Up until now all the components of my RetroMatic 2000 have just been loosely placed inside the case.
Well now all the bits I need to fix things down have started to arrive in the post, so time to start making things permanent!
First off, the video board, with holes for the YUV ports:
Figuring out where to put all the boards was hard. I thought I was going to have lots of room, but I decided to use the VGA port (blue connector) for the internal connection, and it’s so big that it really limits my options! Plus the floppy board has a USB cable coming out one end and a ribbon cable out the other end. The USB cable doesn’t bend sharply, so that board has to go along the long edge.
I managed to get them all in, but I needed to have them at slightly different levels so the cables cleared the components on the boards.
I ordered 15mm spacers, figuring longer was better than shorter.
But my 20mm bolts aren’t long enough by the time I’ve added in the thickness of the PCB and the case. Doh. But I can cut them down.
I made a plastic washer from the cut off portion of the spacer. All the holes are grounded, but on this board the nut would almost touch a 5v line too!
It doesn’t actually touch, and the PCB is coated, but I don’t want to take the risk!
Cutting a hole so I can access the USB port on the Arduino so I can reprogram it without taking it out of the case:
Oops. I did think to myself “I’ve got to be carefully drilling straight towards the USB port on the Arduino with my power drill”.
I went slowly. It didn’t make any difference. Stupid boy. Drilled off 3 legs of the serial chip
The Arduino still works, but I can’t reprogram it. Oh well. Despite being a fully-fledged computer, it’s one of the cheapest components in there!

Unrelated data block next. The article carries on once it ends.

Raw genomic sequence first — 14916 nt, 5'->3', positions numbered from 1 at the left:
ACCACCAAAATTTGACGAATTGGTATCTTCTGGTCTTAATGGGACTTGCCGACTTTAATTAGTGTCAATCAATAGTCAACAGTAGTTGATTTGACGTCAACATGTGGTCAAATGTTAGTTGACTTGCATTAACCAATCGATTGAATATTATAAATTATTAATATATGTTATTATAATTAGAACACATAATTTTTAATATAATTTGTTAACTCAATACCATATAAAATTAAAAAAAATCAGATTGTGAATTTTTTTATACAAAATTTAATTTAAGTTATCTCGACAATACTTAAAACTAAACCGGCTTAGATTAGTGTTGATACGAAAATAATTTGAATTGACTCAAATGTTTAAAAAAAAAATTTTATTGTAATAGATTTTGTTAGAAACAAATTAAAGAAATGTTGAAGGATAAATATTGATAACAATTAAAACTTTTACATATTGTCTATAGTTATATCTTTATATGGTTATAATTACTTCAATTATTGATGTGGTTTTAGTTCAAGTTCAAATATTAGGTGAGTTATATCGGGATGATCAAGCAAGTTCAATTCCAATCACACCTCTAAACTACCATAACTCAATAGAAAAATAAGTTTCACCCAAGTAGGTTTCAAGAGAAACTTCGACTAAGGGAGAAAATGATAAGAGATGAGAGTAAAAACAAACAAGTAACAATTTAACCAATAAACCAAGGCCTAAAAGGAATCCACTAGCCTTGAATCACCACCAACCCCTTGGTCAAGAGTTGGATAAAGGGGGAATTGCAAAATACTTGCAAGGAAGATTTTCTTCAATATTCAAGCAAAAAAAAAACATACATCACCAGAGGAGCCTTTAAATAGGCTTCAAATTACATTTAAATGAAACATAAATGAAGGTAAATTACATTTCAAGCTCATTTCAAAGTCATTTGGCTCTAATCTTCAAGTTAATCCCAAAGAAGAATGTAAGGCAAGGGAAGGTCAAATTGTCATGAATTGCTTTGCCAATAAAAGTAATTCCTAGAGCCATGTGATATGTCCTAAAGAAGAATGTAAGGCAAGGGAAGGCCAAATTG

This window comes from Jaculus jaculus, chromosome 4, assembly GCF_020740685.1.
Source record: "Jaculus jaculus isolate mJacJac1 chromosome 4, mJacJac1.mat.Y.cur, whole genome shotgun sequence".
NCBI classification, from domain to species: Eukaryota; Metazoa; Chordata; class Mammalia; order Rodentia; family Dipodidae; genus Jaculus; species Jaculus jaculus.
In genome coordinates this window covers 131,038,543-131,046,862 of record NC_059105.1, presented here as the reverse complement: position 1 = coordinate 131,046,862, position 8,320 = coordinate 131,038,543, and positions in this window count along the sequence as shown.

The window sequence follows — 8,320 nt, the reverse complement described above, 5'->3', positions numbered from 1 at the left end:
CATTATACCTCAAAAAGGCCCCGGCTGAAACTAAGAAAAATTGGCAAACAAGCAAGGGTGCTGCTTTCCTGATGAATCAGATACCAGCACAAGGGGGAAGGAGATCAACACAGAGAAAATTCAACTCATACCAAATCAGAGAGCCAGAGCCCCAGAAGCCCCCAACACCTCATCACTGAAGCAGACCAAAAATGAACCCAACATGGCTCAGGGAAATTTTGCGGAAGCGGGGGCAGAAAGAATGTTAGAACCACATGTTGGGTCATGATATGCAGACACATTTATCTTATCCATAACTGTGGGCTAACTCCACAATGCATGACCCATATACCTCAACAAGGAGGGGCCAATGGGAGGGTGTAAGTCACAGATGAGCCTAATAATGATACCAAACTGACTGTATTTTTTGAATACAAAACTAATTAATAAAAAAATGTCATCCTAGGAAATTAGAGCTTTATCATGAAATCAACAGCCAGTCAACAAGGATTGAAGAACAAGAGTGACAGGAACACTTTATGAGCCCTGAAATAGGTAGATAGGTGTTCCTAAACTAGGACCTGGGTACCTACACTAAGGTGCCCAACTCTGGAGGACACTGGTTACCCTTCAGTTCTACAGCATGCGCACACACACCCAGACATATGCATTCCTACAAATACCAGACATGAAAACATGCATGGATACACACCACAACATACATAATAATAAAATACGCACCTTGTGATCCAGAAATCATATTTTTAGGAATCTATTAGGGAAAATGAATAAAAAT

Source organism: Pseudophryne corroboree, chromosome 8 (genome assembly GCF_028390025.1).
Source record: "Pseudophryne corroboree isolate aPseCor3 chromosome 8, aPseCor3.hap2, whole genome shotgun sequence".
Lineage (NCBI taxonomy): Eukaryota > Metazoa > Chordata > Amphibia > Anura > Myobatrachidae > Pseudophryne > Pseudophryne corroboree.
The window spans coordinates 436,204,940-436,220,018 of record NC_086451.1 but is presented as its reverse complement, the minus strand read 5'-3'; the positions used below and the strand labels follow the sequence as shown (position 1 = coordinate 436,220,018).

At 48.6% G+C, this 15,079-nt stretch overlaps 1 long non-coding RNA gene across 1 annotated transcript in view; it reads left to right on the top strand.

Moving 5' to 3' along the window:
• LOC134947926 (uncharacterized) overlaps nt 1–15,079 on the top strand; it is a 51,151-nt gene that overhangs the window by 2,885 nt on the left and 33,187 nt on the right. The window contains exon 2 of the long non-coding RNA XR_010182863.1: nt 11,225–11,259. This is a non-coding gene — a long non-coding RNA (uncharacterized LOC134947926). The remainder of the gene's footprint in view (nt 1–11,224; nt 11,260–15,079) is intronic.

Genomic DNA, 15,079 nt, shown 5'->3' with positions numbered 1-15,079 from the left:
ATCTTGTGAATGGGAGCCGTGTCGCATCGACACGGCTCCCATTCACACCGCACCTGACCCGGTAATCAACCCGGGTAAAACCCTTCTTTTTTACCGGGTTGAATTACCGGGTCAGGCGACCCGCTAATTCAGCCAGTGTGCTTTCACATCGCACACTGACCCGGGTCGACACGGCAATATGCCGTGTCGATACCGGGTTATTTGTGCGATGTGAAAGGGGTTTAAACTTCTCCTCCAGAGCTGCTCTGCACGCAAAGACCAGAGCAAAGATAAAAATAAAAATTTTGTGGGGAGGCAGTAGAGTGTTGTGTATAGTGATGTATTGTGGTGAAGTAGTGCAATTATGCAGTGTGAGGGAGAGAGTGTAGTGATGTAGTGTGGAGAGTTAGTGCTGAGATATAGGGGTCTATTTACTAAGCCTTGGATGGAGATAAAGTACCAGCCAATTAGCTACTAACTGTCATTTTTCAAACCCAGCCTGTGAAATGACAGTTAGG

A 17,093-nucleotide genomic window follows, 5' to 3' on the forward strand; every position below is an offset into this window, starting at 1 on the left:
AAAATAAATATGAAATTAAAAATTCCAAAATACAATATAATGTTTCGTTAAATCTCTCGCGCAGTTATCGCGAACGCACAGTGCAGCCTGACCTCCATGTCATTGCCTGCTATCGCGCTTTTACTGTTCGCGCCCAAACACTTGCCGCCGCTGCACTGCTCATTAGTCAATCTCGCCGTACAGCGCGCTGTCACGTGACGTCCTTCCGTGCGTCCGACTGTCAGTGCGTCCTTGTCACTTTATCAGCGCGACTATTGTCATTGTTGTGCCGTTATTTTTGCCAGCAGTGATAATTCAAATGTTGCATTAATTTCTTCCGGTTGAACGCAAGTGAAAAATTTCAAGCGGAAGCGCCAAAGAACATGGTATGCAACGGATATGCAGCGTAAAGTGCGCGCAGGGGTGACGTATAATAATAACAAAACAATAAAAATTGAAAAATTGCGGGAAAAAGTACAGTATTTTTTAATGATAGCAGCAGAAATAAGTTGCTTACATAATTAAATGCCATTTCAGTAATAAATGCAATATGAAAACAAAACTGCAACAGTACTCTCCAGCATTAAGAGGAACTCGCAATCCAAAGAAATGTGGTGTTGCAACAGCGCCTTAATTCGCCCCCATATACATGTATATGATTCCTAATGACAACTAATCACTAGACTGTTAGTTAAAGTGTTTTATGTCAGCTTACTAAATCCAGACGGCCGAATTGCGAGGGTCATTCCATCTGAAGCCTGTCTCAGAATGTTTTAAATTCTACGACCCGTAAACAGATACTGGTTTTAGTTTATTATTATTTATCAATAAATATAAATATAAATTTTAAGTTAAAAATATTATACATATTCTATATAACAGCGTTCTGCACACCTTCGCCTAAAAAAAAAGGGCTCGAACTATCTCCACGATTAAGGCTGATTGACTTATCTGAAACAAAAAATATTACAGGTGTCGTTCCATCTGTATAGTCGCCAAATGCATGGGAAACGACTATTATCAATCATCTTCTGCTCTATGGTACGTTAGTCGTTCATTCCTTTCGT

I could get another for £3.10, delivered by Monday. I paid an extra 68p to have one with the header pins already soldered on so I can plug it straight in when it arrives. It would have taken me a good half hour to do that myself, so I’m saving myself a job that only pays £1.36/hour
Making a hole for the VGA socket:
And the VGA socket installed:
Hole for the power switch:
Power switch installed. This is one I rescued from some obsolete equipment in the past (probably a fluorescent strip light) thinking it might come in useful sometime.
I drilled some ventilation holes in the bottom. The video board has a heat sink that gets very hot, so I want to set up a convection air stream near it.
Since these are hidden on the bottom, I just did them by eye. My eye obviously isn’t very good!
I planned out the ventilation holes on the back to make a neater job.
Better than the bottom, but still not that great. Even with a centre punch hole, the plastic is so soft the drill drifts really easily.
Oh for a drill press. Or even better, a CNC machine.
Here are the ventilation holes next to the heat sink. I’ll also add some higher up at the back.
All the electronics installed. Still to do on the lower half: the power socket. But that’s still in the post
Reconnecting all the cables and testing: everything still works
The next job is to mount all the remaining ports in the top half of the case. That’s the USB socket for the memory stick, two floppy drive ports, and the SCART socket.
That’s for another day.